Description: This wooden, handheld corn planter was one of the first tools that early pioneers of this area used when planting corn in the fields. Using the handle this planter was driven into the ground, and then corn seeds were deposited into the opening flap and into the ground one hill at a time. It was especially important for early pioneers to have corn planted at a uniform depth so that they could rely on a consistent crop. Using this planter corn could be planted at this uniform depth at a rate of about 3 ½ acres per day, which in the early days of small family farms was incredibly efficient. This particular planter was owned by Mr. Winston Belfrage of Sergeant Bluff.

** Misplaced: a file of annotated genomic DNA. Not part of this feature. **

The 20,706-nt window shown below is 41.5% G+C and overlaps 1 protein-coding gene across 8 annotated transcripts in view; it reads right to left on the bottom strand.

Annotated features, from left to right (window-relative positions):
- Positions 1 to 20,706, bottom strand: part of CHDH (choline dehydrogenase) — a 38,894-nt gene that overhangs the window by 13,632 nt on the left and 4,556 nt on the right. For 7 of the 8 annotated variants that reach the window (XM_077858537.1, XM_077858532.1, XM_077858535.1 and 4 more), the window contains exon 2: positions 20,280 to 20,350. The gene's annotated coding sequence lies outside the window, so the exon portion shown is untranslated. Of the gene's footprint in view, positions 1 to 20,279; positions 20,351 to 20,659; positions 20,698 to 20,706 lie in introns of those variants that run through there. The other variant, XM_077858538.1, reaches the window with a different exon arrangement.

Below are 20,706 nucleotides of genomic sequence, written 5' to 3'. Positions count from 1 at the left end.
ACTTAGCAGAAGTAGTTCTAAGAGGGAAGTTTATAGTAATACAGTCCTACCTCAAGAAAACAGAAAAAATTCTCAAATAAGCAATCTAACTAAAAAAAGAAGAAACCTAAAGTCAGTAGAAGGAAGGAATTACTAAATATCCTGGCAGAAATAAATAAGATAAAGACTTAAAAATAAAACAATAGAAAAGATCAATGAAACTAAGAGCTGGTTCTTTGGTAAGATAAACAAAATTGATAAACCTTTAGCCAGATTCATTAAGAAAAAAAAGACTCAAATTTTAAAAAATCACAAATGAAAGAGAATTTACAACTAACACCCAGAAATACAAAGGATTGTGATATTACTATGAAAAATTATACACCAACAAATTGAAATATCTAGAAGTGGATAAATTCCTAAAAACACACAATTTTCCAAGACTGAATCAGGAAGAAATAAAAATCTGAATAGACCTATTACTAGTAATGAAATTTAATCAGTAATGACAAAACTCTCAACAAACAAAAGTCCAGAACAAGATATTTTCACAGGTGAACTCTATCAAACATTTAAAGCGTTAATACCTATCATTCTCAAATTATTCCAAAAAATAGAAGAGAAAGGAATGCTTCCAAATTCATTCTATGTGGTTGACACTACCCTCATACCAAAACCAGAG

Why did early Iowa farmers choose corn? When the Native Americans introduced early settlers to corn they liked the grain for its high caloric content, which allowed people gain more energy from a smaller amount of grain than wheat. Corn has generally more kernels to an ear than wheat, and can be ground down and used in many of the same ways as wheat. The main issue with growing corn is that the plant needs rich, black soil full of nutrients, which we are lucky to have in abundance on the Iowa plains. In modern days corn has evolved and now has an incredibly variety of uses, from livestock feed to ethanol
Donor: The Belfrage family